mighty marvel minimalism

A brief post because I’m tired after a long but enjoyable game of BrickQuest, run by our man Foner.  (Maybe Charlatan will share pictures and recollections.)

On the heels of yesterday’s post wondering what Marvel Comics would have looked like without Jack Kirby, here’s another probably pointless thought experiment:

What happens if you only used the superheroes featured in the 1984 Marvel Super Heroes Role-Playing Game?

To refresh, that would be . . .

What If . . . 9 (second series), Rich Buckler pencils

  • Spider-Man
  • Wolverine
  • Captain America
  • Captain Marvel
  • Thing
  • Mister Fantastic
  • Invisible Girl
  • Human Torch
  • Thor (mentioned)

And on the villain side:

  • Doctor Octopus
  • Radioactive Man
  • Scorpion
  • Beetle
  • The Fixer

If you wanted to include guys with speaking parts in the rule books:

  • The Watcher
  • Doctor Strange
  • Beast
  • Professor X
  • Jarvis
  • Doctor Doom
  • Arcade

As noted in the Kirby post, it wouldn’t look too different, since most of the Marvel Universe was explored by the Fantastic Four.  There’s some version of the Avengers, and references to the X-Men.  Presumably the line-ups of both of these teams would be wide-freakin’-open for brand-new characters, created either by the Judge or by the players.  To me, it seems to hold just enough of the familiar Marvel Universe to be playable, but also so much is absent that  it’s practically a blank canvas.

Almost all of the villains are technological super-genius types.  The Scorpion, of course, is a lackey mutated into a freakish form by science run amok–presumably he’s out for revenge or dominance against other super villains, as well as against heroes.  And Arcade is, apparently, the deadliest assassin in the world–maybe he wiped out all the other X-Men.  (Ugh, it kills me to write that.  Arcade is a terrible character.)

Presumably Doctor Octopus and Wolverine have something in common in their origins: both are cyborgs.  Doctor Doom, scarred after his college experiment, may have studied sorcery under the tutelage of Doctor Strange.  Spider-Man and the Scorpion were both belted with radiation, possibly linking them to the Radioactive Man somehow.  Professor X and the Fixer may once have been close allies (replacing Magneto and Mentallo, who fulfill reciprocal roles for each character), until the Fixer betrayed him by harvesting DNA from Xavier’s students.

It’s possible that without the Puppet Master, there’d be no Alicia to take the edge off the Thing–meaning he’d still be carrying a torch for the Invisible Girl, and might still be in his raging, hair-trigger mood from early in the series, sort of filling the niche vacated by the Hulk.  And without the Hulk to have epic battles with, maybe the Thing takes his aggression out on Thor from time to time.

I don’t know where I’m going with this.  D&D blogs occasionally ask, “What if we only used monsters from the Fiend Folio” or whatever, so I figured I’d go through an analogous exercise.  I think where I end up is, “Gee, how about that . . . Okay, moving on.”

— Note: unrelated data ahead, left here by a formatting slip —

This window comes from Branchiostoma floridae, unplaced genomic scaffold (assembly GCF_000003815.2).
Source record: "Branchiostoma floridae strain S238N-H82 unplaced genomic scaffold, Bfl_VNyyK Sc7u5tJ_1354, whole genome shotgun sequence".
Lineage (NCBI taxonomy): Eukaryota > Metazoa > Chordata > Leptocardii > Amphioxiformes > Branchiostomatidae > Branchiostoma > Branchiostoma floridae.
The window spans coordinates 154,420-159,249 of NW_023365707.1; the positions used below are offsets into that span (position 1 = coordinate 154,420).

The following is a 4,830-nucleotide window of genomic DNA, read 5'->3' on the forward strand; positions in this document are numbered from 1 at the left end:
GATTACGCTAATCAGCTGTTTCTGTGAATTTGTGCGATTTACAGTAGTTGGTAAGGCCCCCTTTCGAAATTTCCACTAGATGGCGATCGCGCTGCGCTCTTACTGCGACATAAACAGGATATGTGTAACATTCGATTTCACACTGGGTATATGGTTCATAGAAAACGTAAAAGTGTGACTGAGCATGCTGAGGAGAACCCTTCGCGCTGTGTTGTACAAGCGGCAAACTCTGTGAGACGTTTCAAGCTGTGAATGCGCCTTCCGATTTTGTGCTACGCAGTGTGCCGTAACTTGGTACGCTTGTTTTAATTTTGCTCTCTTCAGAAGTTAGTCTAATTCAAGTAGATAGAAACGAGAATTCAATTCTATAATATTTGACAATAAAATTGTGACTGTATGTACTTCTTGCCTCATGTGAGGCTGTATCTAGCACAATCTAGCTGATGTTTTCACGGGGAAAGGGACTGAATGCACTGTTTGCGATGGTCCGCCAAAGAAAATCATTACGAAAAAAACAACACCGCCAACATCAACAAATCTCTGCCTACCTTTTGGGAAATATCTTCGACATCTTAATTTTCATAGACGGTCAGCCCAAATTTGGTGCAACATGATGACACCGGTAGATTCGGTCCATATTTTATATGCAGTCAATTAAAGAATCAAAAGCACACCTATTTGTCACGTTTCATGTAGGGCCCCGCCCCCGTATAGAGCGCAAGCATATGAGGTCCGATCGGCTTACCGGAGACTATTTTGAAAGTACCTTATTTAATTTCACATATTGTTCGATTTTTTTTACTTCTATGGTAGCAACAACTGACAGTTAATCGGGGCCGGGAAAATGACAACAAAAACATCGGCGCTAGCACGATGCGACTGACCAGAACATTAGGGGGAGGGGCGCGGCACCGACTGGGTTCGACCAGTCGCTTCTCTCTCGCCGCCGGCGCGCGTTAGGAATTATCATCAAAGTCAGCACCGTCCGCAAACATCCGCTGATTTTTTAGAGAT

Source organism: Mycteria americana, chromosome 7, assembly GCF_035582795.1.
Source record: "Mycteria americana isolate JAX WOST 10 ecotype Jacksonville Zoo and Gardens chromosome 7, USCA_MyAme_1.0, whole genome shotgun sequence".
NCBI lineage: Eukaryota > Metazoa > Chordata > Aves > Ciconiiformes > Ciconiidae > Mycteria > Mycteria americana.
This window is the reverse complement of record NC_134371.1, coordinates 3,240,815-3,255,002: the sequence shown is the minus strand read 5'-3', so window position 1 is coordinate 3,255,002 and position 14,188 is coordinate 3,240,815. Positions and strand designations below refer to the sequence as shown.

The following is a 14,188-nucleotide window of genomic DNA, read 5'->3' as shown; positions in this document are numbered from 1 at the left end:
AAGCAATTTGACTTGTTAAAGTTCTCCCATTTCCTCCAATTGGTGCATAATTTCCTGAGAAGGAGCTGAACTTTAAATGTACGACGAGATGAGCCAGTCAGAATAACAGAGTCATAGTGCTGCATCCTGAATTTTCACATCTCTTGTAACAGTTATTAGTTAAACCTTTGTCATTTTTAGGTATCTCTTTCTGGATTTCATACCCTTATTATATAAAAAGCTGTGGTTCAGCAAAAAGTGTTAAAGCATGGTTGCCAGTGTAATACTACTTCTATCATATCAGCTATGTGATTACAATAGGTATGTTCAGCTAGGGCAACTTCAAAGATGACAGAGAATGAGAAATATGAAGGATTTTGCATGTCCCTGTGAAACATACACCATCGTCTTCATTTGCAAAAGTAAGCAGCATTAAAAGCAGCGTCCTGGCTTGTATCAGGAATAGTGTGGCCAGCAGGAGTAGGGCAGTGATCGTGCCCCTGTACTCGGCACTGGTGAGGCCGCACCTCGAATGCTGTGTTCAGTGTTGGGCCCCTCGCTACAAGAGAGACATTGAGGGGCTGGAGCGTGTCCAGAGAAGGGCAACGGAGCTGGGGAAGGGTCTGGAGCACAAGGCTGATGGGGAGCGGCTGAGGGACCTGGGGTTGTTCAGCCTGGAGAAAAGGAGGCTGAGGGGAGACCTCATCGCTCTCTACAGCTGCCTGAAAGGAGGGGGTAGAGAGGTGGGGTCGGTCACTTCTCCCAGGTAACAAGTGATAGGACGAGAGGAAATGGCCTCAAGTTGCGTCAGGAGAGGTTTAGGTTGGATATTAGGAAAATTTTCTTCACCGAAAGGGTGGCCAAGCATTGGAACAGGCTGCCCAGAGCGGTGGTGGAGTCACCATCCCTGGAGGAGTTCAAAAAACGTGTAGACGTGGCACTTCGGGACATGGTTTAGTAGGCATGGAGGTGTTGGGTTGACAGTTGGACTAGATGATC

3 Responses to “mighty marvel minimalism”

  1. May 30, 2011 at 5:01 am

    How about another minimalist question: if you could only have one “origin” for all superpowers in your campaign-setting, what would it be?

  2. May 30, 2011 at 2:04 pm


    It’s a good question! I think what restricting the origin does, is focus on the allegorical elements of the setting. So in the 1960’s, when the audience was gradually understanding that they lived in a Brave New World of thermonuclear destruction and men-on-the-moon yet still saddled with our age-old weaknesses, you see that represented symbolically as ordinary people suddenly getting transformed into super-humans by science run amok.

    As those social concerns became the new normal, the audience moved on to other concerns. Mutants became a symbol of persecuted minorities struggling for equal rights, and the Culture Wars more generally. (You can do this with Altered Humans too – see Drake and Premiani’s Doom Patrol in the ’60s.)

    At the same time, simply having a unified origin story doesn’t always do much for you–I’m thinking of Marvel’s ill-fated New Universe imprint from the mid-80’s, where everyone literally had the same deus ex machina origin story, and nobody did anything interesting with it.

    To answer your question: my main concerns in the world at large these days are the way we’re being changed by technology mediated by extremely large corporations with great political influence. So I’d end up going with a High Tech type of background. But I haven’t considered it greatly.

  3. May 31, 2011 at 10:04 pm

    So heroes like Captain America, Iron Man, Ant-Man, the Vision, etc? Intentional creations of an industrial-military complex? Not a bad theme. The reason I asked is because it’s my belief that the original concept of the superhero was amorphous; in the days of pulp fiction we had pulp heroes like the Shadow (occult origin), Doc Savage (science-training), and Blackstone (outright magic), reflecting an age where the gosh-wow wonder of science existed side by side with an interest in mysticism and spiritualism. This Anything Goes beginning meant that when the first superheroes came along they too could use any origin.

    The Anything Goes approach worked great then, but with a wider, often more adult, audience, I think we’re seeing the field narrowing. Certainly most heroes now are mutants, psis, engineered humans, or aliens–a field that can be defined as “science-fiction origins.” Personally, I don’t think the New Universe failed because of the unified origin-event; I think it failed because of the meta-structure they placed on it and the quality of the writing. Anyway I don’t know where this is going, so I’ll stop now!

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